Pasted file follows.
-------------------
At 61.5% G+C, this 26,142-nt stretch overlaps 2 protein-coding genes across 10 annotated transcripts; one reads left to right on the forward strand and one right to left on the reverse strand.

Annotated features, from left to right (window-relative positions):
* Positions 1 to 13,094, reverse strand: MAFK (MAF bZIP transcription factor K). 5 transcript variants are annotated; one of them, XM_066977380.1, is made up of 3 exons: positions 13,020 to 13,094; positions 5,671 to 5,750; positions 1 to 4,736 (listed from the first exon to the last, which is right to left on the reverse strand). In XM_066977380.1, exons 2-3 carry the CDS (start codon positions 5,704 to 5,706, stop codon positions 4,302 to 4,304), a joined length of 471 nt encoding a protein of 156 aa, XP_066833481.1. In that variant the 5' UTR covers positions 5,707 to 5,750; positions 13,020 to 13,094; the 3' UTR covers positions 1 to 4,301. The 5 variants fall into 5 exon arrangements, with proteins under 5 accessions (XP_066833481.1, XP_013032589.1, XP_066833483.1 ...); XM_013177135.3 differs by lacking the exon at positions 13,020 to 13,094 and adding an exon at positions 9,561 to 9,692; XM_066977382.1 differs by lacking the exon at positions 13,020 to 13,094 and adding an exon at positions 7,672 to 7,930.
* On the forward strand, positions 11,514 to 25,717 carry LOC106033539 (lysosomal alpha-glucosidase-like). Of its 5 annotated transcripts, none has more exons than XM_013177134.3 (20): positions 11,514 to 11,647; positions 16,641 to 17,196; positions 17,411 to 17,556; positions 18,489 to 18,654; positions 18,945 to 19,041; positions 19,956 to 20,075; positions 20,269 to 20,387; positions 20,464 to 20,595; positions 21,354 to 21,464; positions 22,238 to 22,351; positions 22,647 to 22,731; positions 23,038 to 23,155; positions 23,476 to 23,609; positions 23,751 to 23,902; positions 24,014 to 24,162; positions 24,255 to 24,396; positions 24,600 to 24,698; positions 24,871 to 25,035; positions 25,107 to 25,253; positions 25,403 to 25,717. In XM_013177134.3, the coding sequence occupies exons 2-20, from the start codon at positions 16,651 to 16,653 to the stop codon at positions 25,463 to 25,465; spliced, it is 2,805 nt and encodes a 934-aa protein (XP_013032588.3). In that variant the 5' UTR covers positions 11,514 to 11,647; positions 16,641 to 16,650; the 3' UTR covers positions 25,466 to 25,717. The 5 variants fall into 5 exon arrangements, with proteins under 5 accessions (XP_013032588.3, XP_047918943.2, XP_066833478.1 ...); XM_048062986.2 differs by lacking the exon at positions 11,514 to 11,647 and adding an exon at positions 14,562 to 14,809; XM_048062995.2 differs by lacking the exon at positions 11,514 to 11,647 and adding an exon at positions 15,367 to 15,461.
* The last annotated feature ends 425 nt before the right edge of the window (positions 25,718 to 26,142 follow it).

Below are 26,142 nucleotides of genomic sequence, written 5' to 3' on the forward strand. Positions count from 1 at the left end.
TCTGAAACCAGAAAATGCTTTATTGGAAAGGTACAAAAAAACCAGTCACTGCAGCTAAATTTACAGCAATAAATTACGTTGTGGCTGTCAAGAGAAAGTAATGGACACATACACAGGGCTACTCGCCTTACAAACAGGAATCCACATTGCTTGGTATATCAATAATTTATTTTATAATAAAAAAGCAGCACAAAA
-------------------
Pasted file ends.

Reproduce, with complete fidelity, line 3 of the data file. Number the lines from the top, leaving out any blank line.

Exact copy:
* Positions 1 to 13,094, reverse strand: MAFK (MAF bZIP transcription factor K). 5 transcript variants are annotated; one of them, XM_066977380.1, is made up of 3 exons: positions 13,020 to 13,094; positions 5,671 to 5,750; positions 1 to 4,736 (listed from the first exon to the last, which is right to left on the reverse strand). In XM_066977380.1, exons 2-3 carry the CDS (start codon positions 5,704 to 5,706, stop codon positions 4,302 to 4,304), a joined length of 471 nt encoding a protein of 156 aa, XP_066833481.1. In that variant the 5' UTR covers positions 5,707 to 5,750; positions 13,020 to 13,094; the 3' UTR covers positions 1 to 4,301. The 5 variants fall into 5 exon arrangements, with proteins under 5 accessions (XP_066833481.1, XP_013032589.1, XP_066833483.1 ...); XM_013177135.3 differs by lacking the exon at positions 13,020 to 13,094 and adding an exon at positions 9,561 to 9,692; XM_066977382.1 differs by lacking the exon at positions 13,020 to 13,094 and adding an exon at positions 7,672 to 7,930.